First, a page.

The FCC has announced that it will investigate Sprint Corp. for monthly claimed subsidies for approximately 885,000 Lifeline subscribers who were not using the service. Such action violates the FCC’s “non-usage” rule which requires Lifeline providers of free service to de-enroll subscribers who do not use their phones. Providers may only be reimbursed for a Lifeline subscriber if that subscriber has used the service once in the past 30 days. According to the FCC, the 885,000 subscribers represent nearly 30% of Sprint’s subscriber base and nearly 10% of the entire Lifeline program’s subscriber base. Chairman Pai angrily stated, “It’s outrageous that a company would claim millions of taxpayer dollars for doing nothing.” Providers participating in the program receive a $9.25 monthly subsidy for most Lifeline subscribers, which the company must pass along to the consumers as a discount typically resulting in free service to the consumer.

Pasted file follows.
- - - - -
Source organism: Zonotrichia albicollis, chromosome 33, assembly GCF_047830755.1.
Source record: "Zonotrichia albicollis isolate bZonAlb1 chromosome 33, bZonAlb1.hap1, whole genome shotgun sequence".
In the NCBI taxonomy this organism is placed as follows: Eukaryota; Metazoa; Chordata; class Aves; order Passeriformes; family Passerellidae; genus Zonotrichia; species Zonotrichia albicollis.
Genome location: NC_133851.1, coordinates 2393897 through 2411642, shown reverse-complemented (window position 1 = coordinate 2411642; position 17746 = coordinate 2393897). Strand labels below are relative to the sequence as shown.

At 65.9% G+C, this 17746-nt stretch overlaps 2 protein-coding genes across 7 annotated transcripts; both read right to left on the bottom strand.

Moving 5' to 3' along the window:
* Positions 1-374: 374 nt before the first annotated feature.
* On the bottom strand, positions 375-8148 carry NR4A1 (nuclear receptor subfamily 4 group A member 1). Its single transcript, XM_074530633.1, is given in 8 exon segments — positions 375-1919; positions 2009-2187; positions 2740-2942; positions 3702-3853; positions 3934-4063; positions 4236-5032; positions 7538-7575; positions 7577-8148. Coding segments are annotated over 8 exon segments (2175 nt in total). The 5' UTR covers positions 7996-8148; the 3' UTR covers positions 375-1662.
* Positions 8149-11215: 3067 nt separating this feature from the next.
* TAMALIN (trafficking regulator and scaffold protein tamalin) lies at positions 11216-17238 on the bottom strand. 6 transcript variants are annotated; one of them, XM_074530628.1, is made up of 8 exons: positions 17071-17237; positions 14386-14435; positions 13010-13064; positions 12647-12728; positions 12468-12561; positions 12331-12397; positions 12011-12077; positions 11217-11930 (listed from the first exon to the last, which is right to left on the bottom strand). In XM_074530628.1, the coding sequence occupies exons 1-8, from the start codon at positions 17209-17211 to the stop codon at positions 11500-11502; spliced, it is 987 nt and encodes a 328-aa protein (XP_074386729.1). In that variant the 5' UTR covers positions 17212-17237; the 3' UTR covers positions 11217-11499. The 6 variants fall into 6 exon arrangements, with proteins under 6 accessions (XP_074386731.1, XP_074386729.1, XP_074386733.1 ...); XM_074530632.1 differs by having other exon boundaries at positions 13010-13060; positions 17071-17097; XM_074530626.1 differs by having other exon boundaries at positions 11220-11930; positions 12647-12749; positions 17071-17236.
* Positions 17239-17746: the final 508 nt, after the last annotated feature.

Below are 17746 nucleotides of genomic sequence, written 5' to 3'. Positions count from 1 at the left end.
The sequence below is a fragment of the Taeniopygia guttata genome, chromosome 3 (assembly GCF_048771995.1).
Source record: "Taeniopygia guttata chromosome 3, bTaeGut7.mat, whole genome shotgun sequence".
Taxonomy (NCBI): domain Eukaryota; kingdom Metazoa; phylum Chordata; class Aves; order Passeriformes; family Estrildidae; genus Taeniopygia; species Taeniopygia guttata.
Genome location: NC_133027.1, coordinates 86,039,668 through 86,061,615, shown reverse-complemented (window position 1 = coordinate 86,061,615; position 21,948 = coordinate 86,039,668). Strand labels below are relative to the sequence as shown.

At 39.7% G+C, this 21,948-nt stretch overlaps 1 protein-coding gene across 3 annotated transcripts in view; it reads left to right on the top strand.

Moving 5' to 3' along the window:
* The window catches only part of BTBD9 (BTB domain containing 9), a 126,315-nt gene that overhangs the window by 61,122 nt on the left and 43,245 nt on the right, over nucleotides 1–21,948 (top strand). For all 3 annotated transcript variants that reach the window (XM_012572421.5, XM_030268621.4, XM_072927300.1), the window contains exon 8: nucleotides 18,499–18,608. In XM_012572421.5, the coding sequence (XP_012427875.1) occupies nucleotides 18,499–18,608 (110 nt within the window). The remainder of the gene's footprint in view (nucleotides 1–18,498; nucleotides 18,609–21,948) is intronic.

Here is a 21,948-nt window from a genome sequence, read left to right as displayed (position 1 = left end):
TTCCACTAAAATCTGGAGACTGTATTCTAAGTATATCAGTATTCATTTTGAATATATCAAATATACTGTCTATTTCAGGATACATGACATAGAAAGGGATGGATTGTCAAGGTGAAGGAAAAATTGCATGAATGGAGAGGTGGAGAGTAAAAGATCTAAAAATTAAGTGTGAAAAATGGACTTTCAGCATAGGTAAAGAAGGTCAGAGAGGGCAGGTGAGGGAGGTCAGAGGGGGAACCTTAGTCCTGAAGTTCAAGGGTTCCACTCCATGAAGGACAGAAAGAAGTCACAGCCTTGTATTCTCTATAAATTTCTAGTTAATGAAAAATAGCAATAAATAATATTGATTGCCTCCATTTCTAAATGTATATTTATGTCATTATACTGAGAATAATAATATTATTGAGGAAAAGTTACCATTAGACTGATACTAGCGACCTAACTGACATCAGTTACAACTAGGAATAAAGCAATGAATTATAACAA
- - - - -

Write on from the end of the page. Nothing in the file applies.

FCC Commissioner Geoffrey Starks stated that the alleged misconduct, if true, amounts to corporate malfeasance, and he has called for the FCC to suspend its review of the proposed merger between Sprint and T-Mobile until the agency can investigate Sprint’s alleged wrongdoing. According to Commissioner Starks, “There is no credible way that the merger before us can proceed until this Lifeline investigation is resolved and responsible parties are held accountable.” Sprint’s alleged violation of the Lifeline rule was brought to light as a result of an investigation by the Oregon Public Utility Commission.